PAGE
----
From May 22, 2018, to June 29, 2018, a telephone audit of all CVS, Walgreens, HEB, and Walmart pharmacies throughout Texas (identified through the Texas State Board of Pharmacy) was conducted. Trained interviewers spoke to a pharmacist at each pharmacy, representing themselves as potential overdose responders (ie, third-party patients) wishing to purchase naloxone to have on hand in the event of an overdose. Interviewers used a scripted interview and a corresponding data collection instrument to obtain information regarding naloxone accessibility (Table). To obtain the primary measure, interviewers asked: “Do I need a prescription to get naloxone or can I just come in and purchase it from you?” To ensure uniform reporting, interviewers contacted the lead author if uncertain how to document a response, and clarification was provided to all interviewers in real time. Data analysis was conducted using JMP version 13 (SAS Institute Inc). Data are presented descriptively.
One pharmacist from each of the 2317 CVS, Walgreens, HEB, and Walmart pharmacies in Texas responded (100% response). The proportion of audited pharmacies in urban settings (92%; n = 2127) was similar to the overall proportion of urban Texas community pharmacies (89.6%; n = 4686).
Among audited pharmacies, 83.7% (95% CI, 82.2%-85.2%) indicated they would dispense naloxone without prescription, and 76.4% (95% CI, 74.7%-78.1%) currently stocked naloxone (Table). Most (79.9% [95% CI, 78.3%-81.6%]) would allow purchase of naloxone for someone else, but only 49.7% (95% CI, 47.8%-51.9%) would be willing to bill the purchaser’s insurance for this third-party prescription. As a marker of immediate availability, 69.4% (95% CI, 67.5%-71.2%) stocked naloxone and would dispense under standing order. Qualitatively, confusion regarding standing orders remained (eg, 40 pharmacists stated that they only applied during acute overdoses).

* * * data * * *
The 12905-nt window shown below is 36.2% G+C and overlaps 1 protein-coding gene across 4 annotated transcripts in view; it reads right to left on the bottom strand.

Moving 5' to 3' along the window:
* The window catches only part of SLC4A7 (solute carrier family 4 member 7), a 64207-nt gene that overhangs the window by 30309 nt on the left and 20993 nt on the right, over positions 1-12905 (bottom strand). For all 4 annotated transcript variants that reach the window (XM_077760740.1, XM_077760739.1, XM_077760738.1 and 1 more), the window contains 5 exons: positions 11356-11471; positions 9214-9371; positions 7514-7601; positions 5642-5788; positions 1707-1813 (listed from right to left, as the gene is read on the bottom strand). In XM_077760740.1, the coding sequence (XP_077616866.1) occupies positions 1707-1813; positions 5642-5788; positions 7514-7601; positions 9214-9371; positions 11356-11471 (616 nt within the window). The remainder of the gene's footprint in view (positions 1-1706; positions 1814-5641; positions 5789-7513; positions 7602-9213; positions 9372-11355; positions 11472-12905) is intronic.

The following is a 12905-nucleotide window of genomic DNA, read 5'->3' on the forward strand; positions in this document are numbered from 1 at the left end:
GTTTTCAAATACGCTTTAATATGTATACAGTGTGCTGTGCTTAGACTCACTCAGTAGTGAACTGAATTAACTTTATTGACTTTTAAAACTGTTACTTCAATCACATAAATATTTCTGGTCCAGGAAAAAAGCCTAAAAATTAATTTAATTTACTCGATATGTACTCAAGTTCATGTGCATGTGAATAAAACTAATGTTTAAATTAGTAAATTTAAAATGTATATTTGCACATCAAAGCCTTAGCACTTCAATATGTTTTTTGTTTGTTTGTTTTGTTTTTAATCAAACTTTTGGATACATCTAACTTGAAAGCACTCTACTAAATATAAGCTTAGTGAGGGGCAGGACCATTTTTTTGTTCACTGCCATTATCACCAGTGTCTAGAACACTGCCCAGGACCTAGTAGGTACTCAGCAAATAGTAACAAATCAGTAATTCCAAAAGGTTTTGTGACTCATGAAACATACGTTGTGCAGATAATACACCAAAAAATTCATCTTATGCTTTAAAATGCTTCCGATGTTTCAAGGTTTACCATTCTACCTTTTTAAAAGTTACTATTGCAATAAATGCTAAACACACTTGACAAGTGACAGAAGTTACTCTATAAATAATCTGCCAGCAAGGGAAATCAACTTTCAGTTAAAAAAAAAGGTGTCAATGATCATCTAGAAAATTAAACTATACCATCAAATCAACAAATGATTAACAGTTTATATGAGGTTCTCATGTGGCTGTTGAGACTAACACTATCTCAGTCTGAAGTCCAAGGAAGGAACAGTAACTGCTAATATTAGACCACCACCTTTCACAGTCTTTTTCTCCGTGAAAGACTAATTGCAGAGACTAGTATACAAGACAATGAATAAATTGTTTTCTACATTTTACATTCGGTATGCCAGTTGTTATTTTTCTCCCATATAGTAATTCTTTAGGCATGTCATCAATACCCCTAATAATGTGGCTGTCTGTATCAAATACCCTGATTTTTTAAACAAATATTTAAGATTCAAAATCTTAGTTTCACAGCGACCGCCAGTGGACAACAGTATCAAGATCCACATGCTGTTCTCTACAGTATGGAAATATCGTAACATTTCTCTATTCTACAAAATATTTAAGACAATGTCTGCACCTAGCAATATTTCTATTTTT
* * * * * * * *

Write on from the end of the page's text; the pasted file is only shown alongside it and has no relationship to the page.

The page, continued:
The present study identified that among Texas chain pharmacies with standing orders, most stocked naloxone and would dispense it without a prescription. However, access barriers remain.
The study was limited by interviewing only 1 pharmacist per pharmacy and including only Texas chain pharmacies. These data cannot be extrapolated to independent pharmacies or areas lacking chain pharmacies.
Consistent naloxone supply in all pharmacies, improved pharmacist understanding of naloxone standing orders, and ubiquitous insurance coverage for third-party purchasers may further improve access.
Accepted for Publication: September 20, 2018.
Corresponding Author: Kirk E. Evoy, PharmD, BCACP, BC-ADM, CTTS, Pharmacotherapy Education and Research Center, College of Pharmacy, The University of Texas at Austin, 7703 Floyd Curl Dr, MC 6220, San Antonio, TX 78229 (email@example.com).